Why we need system readiness to promote eye health

07 September 2022

System readiness is not just about ensuring health systems can integrate new components of care appropriately – it’s also about ensuring health systems keep pace with societal changes, such as the ageing of the population and enhanced prevalence of a given condition. A perfect illustration of this is the need to address the growing prevalence of vision loss and promote healthy eye health.


Vision loss: the scale of the problem

Of all our senses, vision is probably the most integral to all aspects of life for most people. Yet globally, over 2.2 billion people live with vision loss, 1.1 billion of these as a result of inadequate access to basic eye care services.

The ageing of the population is increasing the number of people affected by vision loss, and this problem is only going to worsen with time: 73% of people with vision loss are over 50. By 2050, 4.8 billion people – nearly half of the global population – are expected to have some form of visual impairment. Ageing is not the only contributing factor, of course. Higher levels of screen use and spending less time outside – along with the rise of conditions like diabetes, which can lead to diabetic retinopathy – also contribute to the growing prevalence of vision loss.


An impact that goes far beyond health

The magnitude of the issue has led the World Health Organization to propose a specific resolution 73.4, which was adopted at the 73rd World Health Assembly in late 2020. It committed to integrated, person-centred eye care, including preventable vision impairment and blindness. The resolution recognises the intersection between healthy vision and the attainment of many of the Sustainable Development Goals, such as:

  • education – glasses can reduce the odds of failing a class by 44%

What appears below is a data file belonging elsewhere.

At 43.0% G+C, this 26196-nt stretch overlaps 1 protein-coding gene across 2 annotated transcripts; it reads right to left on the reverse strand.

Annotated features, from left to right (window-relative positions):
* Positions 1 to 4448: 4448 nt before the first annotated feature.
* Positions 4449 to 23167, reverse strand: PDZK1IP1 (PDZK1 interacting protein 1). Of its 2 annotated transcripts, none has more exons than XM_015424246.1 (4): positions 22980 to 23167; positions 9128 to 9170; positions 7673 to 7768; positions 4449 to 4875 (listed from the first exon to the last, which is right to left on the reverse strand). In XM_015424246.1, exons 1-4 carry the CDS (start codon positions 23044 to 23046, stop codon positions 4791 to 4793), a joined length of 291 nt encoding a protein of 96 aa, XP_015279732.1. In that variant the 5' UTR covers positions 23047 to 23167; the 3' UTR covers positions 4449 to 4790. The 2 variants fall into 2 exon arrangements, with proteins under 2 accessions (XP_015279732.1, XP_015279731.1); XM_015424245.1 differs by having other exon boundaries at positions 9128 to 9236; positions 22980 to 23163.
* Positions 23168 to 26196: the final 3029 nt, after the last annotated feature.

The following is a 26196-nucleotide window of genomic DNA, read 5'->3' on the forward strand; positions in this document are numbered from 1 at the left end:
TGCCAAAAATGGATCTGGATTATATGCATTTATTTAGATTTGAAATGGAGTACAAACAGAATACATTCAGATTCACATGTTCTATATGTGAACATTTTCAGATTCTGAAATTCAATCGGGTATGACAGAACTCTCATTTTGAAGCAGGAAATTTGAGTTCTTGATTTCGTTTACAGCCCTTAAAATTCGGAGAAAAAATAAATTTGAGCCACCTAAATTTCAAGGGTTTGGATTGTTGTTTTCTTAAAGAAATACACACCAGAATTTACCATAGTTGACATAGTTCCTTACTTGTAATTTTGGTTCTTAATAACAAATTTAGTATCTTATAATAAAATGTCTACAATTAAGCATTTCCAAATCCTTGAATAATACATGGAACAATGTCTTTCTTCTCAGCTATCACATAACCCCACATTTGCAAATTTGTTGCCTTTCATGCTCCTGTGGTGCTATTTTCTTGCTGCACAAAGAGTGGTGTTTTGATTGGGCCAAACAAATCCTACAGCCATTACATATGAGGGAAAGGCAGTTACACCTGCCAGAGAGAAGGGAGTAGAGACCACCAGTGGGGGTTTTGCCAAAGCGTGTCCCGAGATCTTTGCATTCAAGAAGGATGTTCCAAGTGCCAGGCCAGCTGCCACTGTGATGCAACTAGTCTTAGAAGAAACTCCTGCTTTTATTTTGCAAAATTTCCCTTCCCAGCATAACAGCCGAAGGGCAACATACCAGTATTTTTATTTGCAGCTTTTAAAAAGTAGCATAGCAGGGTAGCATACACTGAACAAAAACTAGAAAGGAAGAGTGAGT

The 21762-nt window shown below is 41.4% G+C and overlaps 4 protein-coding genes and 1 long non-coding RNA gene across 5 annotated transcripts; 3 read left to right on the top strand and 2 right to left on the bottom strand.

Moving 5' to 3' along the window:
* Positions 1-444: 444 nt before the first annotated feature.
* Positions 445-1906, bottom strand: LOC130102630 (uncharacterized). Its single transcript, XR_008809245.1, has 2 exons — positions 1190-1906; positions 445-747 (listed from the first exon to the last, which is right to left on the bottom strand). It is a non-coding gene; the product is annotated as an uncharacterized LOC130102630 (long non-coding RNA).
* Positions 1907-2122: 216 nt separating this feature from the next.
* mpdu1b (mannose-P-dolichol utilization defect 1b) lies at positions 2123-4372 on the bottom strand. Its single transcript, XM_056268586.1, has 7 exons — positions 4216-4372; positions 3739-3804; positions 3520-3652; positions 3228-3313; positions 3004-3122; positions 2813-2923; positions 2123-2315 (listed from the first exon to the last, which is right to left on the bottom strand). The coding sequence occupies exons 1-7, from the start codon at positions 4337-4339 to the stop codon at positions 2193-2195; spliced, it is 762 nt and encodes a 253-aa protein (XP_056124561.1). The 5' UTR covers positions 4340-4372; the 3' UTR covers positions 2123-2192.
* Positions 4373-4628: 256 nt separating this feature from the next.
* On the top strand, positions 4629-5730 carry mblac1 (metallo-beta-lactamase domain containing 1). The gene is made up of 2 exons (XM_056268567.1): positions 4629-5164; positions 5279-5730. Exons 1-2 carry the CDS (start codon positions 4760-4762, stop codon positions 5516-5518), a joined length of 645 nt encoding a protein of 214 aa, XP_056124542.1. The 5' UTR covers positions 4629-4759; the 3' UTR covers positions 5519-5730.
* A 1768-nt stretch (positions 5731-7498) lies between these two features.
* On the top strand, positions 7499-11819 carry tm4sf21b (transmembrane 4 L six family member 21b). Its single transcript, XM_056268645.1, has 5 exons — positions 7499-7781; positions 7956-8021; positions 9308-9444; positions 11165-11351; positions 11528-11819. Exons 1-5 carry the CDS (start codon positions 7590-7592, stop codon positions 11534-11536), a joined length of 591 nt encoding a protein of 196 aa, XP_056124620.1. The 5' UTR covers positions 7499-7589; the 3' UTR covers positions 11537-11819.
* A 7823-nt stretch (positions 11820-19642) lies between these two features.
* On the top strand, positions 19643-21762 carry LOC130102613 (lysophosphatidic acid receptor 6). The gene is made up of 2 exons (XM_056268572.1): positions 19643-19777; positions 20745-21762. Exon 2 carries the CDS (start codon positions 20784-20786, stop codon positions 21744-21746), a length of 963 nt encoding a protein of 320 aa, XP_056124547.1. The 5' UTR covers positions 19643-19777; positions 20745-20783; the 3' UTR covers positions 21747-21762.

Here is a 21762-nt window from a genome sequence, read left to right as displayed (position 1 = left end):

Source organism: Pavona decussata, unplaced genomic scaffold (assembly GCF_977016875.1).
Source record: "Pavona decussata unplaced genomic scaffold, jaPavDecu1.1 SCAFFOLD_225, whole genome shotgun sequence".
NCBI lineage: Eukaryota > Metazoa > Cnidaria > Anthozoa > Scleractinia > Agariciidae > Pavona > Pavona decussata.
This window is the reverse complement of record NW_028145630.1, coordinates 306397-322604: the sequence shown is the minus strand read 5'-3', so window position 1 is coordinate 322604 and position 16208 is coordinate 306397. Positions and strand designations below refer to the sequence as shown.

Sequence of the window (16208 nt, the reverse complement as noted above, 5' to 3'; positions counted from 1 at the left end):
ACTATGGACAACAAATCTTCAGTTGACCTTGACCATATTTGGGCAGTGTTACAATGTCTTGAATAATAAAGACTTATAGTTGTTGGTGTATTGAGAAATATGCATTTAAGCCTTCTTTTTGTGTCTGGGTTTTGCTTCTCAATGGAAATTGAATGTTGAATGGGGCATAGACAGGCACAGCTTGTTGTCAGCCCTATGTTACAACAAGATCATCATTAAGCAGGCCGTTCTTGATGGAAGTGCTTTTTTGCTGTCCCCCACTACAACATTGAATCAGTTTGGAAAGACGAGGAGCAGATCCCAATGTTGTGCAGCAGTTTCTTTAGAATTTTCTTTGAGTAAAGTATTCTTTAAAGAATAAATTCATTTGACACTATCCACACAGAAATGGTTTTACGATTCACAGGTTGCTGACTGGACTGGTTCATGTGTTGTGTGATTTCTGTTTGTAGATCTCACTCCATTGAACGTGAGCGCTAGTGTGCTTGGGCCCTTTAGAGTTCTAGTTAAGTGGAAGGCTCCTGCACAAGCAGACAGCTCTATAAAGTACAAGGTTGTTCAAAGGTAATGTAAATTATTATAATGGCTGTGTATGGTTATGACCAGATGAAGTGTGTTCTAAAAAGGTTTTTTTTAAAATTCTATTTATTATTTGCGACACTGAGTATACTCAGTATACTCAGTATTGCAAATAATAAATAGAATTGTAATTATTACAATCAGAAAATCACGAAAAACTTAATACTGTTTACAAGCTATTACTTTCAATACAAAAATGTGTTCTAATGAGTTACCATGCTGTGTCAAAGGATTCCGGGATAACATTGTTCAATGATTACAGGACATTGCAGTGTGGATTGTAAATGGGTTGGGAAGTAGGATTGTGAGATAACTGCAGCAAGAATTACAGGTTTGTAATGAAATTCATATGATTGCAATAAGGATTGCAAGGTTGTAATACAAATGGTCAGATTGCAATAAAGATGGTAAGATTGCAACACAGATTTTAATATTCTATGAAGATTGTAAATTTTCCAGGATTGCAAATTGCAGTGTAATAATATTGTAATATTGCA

• employment – vision loss costs the global economy $41 billion per year in productivity losses
  • poverty reduction – free, high-quality cataract surgery can increase household income
  • universal healthcare coverage – globally, 91 million children do not have access to eye care services, and 90% of all vision loss is preventable or treatable.


What readiness for healthy vision should look like

Investment in appropriate eye care services is an essential first step to ensure health systems have sufficient capacity to cope with vision loss and provide appropriate eye care to their population.

Beyond this, systems thinking is needed to ensure the vision of integrated, person-centred eye care – including preventable vision impairment and blindness – is fully embedded within each health system context.

From a governance and leadership perspective, eye health must be built into health system planning and subsequent public health goals. Countries need to have the appropriate workforce and service delivery models to ensure eye health services are accessible to all and fully built into primary care. Efforts are needed to improve health literacy about eye health, particularly among disadvantaged populations, raising awareness of the importance of protecting one’s eye health and services available. Financial barriers to proper eye care need to be addressed: eye care services should be treated as an essential part of the bundle of services covered by universal health coverage. Data and digital health solutions should be explored to improve accessibility, quality and reach of eye health services – such as through digital reminders to attend eye health checks.

Finally, there is also a need to better integrate goals for healthy vision into the healthy ageing agenda. As suggested by a recent Lancet article, eye care and ageing advocacy efforts and communities need to work together to recognise that ‘our world will only be truly ageing friendly once it is vision friendly.’


This post is part of a series about health system readiness – read the first instalment here.



Suzanne Wait, Managing Director of The Health Policy Partnership